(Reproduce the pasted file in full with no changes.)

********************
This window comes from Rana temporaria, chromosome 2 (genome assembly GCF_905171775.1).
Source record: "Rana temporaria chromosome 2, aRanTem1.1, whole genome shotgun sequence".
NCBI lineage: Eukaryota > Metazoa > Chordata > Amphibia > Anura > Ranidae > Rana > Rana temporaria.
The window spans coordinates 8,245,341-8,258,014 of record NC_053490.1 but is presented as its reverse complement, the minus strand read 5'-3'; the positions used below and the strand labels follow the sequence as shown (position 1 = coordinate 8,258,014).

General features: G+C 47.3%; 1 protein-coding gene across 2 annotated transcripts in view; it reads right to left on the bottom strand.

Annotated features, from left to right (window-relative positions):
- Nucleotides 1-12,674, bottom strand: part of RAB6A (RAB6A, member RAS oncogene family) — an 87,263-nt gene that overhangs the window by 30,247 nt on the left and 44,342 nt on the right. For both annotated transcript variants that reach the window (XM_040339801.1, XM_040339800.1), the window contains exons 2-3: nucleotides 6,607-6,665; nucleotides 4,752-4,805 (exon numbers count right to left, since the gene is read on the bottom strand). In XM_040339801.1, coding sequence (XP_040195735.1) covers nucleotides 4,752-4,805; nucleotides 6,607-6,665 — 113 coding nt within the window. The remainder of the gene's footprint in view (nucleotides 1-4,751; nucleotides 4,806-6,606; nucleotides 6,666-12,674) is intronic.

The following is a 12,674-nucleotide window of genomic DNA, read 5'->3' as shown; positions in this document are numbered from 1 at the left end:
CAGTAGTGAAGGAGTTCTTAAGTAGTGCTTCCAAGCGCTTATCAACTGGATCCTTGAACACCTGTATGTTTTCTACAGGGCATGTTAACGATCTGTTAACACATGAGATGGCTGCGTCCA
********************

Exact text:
This window comes from Rana temporaria, chromosome 2 (genome assembly GCF_905171775.1).
Source record: "Rana temporaria chromosome 2, aRanTem1.1, whole genome shotgun sequence".
NCBI lineage: Eukaryota > Metazoa > Chordata > Amphibia > Anura > Ranidae > Rana > Rana temporaria.
The window spans coordinates 8,245,341-8,258,014 of record NC_053490.1 but is presented as its reverse complement, the minus strand read 5'-3'; the positions used below and the strand labels follow the sequence as shown (position 1 = coordinate 8,258,014).

General features: G+C 47.3%; 1 protein-coding gene across 2 annotated transcripts in view; it reads right to left on the bottom strand.

Annotated features, from left to right (window-relative positions):
- Nucleotides 1-12,674, bottom strand: part of RAB6A (RAB6A, member RAS oncogene family) — an 87,263-nt gene that overhangs the window by 30,247 nt on the left and 44,342 nt on the right. For both annotated transcript variants that reach the window (XM_040339801.1, XM_040339800.1), the window contains exons 2-3: nucleotides 6,607-6,665; nucleotides 4,752-4,805 (exon numbers count right to left, since the gene is read on the bottom strand). In XM_040339801.1, coding sequence (XP_040195735.1) covers nucleotides 4,752-4,805; nucleotides 6,607-6,665 — 113 coding nt within the window. The remainder of the gene's footprint in view (nucleotides 1-4,751; nucleotides 4,806-6,606; nucleotides 6,666-12,674) is intronic.

The following is a 12,674-nucleotide window of genomic DNA, read 5'->3' as shown; positions in this document are numbered from 1 at the left end:
CAGTAGTGAAGGAGTTCTTAAGTAGTGCTTCCAAGCGCTTATCAACTGGATCCTTGAACACCTGTATGTTTTCTACAGGGCATGTTAACGATCTGTTAACACATGAGATGGCTGCGTCCA